Ramadan lantern in the lobby of my building
So far Ramadan has been a positive start…tune in later on this month and maybe I will be singing a different song (people get grumpy and hungry!) when stores are always shut and I get nothing fixed in my apartment!

**This is what people at work have told me and what I have read. This may or may not be completely what happens- its just my perspective!

Funerals are Easier to Attend when you Attend the Right One!

This is a funny story, mixed with tears.  Our lovely Egyptian friend lost her father last week.  Very sad.  We went to the funeral to pay our respects, as you do.  We took our bus there, all of us expats from work.  The driver got lost many times, but we finally we found the mosque (it was one of thousands).  We all kind of looked at each other, and the Egyptians looked at us white people, and we took a deep breath and walked in.  When you go to a funeral, the room is divided with a wall, and the women sit on one side, and the men on the other.  The 2 men went to the men's side and we went to the women's.  Us white women sat in a row, facing about 6 Egyptian women, nodded and sat quietly. Our friend wasn't there, but we thought, its just the way here (by the way, it was about 930 at night!)  They begin whispering and poking each other, and finally, one comes over to tell us we are in the wrong place. (afterwards, my friend's said that would have been me if the situation had been reversed- I seem to be the spokesperson for our group!) The wrong place!  It is not Dalia's father's funeral, its someone else's!  Now that I look back, I laugh, because we went to the WRONG FUNERAL!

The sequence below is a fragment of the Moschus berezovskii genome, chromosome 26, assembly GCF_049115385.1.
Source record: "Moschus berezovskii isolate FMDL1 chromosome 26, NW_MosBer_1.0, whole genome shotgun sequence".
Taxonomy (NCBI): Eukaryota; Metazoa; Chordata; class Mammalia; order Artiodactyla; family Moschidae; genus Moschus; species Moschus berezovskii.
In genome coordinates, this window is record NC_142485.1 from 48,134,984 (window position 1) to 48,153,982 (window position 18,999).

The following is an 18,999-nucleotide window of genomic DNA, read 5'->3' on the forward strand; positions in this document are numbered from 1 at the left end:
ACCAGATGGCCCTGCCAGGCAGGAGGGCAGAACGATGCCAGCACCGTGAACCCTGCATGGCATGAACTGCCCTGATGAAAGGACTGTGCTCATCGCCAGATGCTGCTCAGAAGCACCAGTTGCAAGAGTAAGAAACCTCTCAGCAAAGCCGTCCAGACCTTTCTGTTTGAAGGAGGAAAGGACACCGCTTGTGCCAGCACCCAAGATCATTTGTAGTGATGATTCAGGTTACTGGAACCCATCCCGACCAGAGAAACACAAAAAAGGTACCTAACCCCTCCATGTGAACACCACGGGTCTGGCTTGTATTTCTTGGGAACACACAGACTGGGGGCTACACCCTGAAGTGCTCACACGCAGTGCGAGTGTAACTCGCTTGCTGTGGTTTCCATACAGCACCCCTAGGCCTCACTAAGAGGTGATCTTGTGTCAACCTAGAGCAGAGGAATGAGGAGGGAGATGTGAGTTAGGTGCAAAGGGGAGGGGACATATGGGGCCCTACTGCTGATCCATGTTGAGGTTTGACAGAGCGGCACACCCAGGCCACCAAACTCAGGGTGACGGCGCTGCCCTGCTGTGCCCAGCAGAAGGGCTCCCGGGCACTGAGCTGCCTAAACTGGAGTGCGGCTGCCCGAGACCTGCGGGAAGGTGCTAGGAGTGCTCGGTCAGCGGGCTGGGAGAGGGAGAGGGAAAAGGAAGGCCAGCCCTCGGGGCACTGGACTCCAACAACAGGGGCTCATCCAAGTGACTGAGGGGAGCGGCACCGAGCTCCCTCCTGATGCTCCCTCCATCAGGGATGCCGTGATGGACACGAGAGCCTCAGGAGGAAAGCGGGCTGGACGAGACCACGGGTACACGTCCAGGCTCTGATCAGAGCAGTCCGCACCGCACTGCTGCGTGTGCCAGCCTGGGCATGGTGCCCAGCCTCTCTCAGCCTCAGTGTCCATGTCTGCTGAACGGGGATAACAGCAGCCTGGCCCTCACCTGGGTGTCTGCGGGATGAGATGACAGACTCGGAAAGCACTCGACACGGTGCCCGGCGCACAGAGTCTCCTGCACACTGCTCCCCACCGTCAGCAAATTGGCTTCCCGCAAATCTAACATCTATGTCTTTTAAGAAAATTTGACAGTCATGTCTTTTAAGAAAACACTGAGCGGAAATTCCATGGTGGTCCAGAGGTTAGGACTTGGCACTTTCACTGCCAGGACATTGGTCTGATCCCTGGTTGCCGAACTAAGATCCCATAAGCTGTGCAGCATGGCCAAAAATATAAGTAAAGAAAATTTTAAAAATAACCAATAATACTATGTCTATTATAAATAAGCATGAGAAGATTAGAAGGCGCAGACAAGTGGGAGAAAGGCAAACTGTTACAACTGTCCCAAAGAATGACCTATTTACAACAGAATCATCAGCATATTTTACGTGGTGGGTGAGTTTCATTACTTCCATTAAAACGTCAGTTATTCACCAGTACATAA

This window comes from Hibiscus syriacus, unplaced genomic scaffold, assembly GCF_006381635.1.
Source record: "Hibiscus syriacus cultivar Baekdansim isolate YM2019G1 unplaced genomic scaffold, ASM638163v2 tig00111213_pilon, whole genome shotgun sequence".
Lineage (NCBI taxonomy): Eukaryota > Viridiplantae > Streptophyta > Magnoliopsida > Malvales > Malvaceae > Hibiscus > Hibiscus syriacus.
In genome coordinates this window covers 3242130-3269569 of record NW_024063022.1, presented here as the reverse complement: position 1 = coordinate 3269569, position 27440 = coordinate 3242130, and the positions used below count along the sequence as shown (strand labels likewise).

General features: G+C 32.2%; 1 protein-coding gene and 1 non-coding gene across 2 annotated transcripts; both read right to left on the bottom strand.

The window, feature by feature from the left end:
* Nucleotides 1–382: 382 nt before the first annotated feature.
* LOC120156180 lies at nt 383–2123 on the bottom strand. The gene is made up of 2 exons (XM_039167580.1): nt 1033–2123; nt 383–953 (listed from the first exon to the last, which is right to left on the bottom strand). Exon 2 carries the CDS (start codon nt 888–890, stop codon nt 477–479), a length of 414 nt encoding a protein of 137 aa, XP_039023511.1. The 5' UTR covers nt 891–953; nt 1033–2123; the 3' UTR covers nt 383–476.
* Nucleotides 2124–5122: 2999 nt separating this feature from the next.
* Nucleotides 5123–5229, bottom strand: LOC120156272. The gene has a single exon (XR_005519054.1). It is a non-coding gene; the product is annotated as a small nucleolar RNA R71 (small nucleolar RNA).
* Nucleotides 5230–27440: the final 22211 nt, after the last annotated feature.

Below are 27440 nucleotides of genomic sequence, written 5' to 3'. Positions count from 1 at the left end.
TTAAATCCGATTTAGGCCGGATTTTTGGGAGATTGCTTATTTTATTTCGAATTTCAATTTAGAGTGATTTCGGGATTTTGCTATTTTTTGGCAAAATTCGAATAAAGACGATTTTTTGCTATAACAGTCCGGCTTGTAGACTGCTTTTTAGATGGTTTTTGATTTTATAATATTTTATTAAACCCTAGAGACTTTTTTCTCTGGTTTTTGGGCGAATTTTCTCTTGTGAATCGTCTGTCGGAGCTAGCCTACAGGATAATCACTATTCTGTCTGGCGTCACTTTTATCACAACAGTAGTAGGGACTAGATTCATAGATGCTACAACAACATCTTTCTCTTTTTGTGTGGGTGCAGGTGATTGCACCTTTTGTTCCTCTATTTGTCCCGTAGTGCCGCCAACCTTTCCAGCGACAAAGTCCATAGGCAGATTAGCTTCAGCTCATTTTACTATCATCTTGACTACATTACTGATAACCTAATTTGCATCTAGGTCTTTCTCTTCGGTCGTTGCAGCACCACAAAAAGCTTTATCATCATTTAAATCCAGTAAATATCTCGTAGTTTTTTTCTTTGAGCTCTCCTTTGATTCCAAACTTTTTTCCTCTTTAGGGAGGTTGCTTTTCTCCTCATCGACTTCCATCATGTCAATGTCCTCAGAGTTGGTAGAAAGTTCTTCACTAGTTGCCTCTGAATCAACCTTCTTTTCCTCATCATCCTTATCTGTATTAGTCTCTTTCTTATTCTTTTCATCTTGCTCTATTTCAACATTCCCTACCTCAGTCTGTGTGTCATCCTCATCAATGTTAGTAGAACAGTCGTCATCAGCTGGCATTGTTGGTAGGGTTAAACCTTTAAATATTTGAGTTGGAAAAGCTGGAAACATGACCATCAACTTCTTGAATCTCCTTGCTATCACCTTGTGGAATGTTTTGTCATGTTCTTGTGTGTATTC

We left, and our friend's from work came to get us.  It turns out we were at the right mosque, but there were 2 funerals that night.  We just couldn't read the Arabic signs. So that was an interesting cultural/language experience!

Once we arrived at the funeral, it was very sad. It was more of a memorial, as her father had been buried the day before, on the day he died.  It is a Muslim tradition to wash and wrap the body in a certain way, and to bury it immediately.  I wonder if it also has something to do in the past from the heat.  
It was silent the entire time we were there, except for the man reading from the Quoran. It sounds beautiful.  I wish I could understand it.  We hugged our friend, and then sat down and it was a time to reflect.  And it was so deeply peaceful and heartbreaking to sit in silence and reflect on loved ones and loved ones who have passed, and to hold my grieving friend's hand. I found I really focused on the Quoran reading and it was such a profound experience, to sit in silence in a holy place and reflect on life and the passing of life. 

A Mosque in Islamic Cairo

Tuesday, August 24, 2010